Working with ACRYLITE®

Working with ACRYLITE®
  • Working with ACRYLITE®
  • Test Data Results
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  • Product Properties
  • Care & Maintenance
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  • Acrylic vs Glass

Working with ACRYLITE®

Other methods of cutting ACRYLITE® Resist sheet

ACRYLITE® Resist impact modified acrylic sheet can be fabricated using the same machinery that is used on ACRYLITE® Premium (FF) acrylic sheet. Fabrication techniques are nearly the same. Minor modifications may be necessary due to the sheet's unique properties. Its greater impact resistance and special formulation require special care in certain machining operations. In general, equipment should be stable, vibration free and show a minimal amount of tool wobble (run-out). For best results, follow the recommendations below and refer to the information prepared for ACRYLITE® Premium (FF) sheet for additional information.


Bandsaws are used for rough-cuts and for cutting out shapes. For quick rough cutting, use blades with 10-14 teeth per inch in the raker style. If a smooth edge is desirable, the use of a raker style blade with less teeth per inch may be necessary and a coolant may be needed to prevent gumming at the cut. Satisfactory coolants include shop air or a water mist directed at the cut. For an acceptable sheet edge, feed rates should range 5-15 feet per minute.


Hand held jigsaws cut shapes well. To obtain the cleanest cut, clamp the sheet tightly to inhibit chatter and vibration. Jigsaw blades with 8-13 teeth per inch with a wavy set leave a fairly smooth edge. Feeding the saw at a rate of 6-10 feet per minute is the best range for an acceptable edge. Blades with less than 8 teeth per inch result in jagged, white stressed edges because they grab and pull the sheet edge, even if adequate clamping is provided. It is important to ensure the blade is sharp. Do not use a blade that has already been used for cutting metal or other materials.

Scribing & Breaking

Although the impact resistance of ACRYLITE® Resist impact modified sheet is much greater than standard acrylic, it is still notch sensitive allowing the sheet to be scored and snapped in the same manner as unmodified acrylic sheet. Mark out where the scribe needs to go. With the aid of a straight edge, pull the scribing tool across one side of the sheet surface several times until approximately one third of the sheet’s thickness is removed. Lay the scribed line at the edge of a table, scribed side facing up. Firmly hold the side resting on the table while applying quick, steady pressure to the free end. The sheet will snap along the scribed line. Straight scribe cuts can be done on sheet thicknesses of 0.098” (2.5mm) and less.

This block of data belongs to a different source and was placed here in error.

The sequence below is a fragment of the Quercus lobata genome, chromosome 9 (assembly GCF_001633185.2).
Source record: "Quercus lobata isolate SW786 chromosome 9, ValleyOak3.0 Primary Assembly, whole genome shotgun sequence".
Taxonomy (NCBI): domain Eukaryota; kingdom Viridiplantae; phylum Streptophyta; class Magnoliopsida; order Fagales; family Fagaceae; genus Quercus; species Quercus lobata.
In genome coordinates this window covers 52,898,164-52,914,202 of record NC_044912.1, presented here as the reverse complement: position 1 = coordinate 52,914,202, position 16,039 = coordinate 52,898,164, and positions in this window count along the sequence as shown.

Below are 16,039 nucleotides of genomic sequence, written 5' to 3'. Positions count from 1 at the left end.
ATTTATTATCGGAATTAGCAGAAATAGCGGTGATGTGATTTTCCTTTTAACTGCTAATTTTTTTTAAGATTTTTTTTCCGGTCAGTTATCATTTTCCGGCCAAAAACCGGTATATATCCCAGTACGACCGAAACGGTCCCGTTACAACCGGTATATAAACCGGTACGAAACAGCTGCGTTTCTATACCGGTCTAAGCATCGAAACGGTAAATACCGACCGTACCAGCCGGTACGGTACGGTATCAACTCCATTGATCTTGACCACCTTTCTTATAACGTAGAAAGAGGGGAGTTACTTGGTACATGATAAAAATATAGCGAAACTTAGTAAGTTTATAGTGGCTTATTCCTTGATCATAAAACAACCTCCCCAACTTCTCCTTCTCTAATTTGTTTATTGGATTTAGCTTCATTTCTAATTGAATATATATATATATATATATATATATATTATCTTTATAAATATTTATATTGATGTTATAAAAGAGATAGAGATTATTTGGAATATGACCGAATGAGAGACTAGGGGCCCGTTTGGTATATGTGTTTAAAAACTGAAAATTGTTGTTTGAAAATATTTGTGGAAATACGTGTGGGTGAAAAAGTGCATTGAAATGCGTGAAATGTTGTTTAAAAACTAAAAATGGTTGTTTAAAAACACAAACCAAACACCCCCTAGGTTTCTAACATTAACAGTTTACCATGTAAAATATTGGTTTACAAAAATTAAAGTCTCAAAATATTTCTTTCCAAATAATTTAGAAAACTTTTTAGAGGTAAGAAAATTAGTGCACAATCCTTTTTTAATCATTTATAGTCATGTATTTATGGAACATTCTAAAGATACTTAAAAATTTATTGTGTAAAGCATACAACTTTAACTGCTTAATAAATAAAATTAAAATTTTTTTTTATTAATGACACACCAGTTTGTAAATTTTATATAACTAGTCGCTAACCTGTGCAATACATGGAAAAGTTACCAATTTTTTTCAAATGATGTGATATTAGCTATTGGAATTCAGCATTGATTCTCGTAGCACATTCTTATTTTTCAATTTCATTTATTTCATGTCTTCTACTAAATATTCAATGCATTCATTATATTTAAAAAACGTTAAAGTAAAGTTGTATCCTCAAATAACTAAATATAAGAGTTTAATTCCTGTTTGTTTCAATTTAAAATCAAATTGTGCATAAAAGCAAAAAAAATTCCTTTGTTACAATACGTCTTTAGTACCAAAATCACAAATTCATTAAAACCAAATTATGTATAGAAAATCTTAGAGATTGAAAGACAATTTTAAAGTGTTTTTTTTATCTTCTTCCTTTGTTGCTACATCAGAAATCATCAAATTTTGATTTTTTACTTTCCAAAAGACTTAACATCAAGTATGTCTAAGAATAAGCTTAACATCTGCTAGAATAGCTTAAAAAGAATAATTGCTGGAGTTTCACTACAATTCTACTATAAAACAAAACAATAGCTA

Die Cutting

A viable option for blanking out shapes of 0.060” and 0.080” (1.5mm & 2.0mm) thick ACRYLITE® Resist impact modified sheet is the use of die cutting. Die cutting knives with a double-beveled edge on one or both sides are recommended when cutting ACRYLITE® resist impact modified sheet. Double-beveled knives provide a straight cut edge on the sheet. If a cutting knife having a double-beveled edge on only one side is used, position the knife so that the finished edge of the part faces the flat side of the cutting knife. The flat edge of the knife puts less stress on the material resulting in a cleaner cut. The knives cut through only about the first fifty percent (50%) of the sheet thickness, leaving the remainder with a whitened appearance. It is recommended that sample cuts be made to determine if the edge is acceptable. Presses that operate in the 10-20 ton range are adequate to successfully die cut ACRYLITE® Resist impact modified sheet. A backing material of polyethylene is rigid enough for sheet cutting and sufficiently soft so the knives do not dull as quickly. The use of sharp knives is important as dull or nicked knives will result in poor edge cuts and a higher probability of unacceptable parts.

Fabrication manual: Other Methods of Cutting

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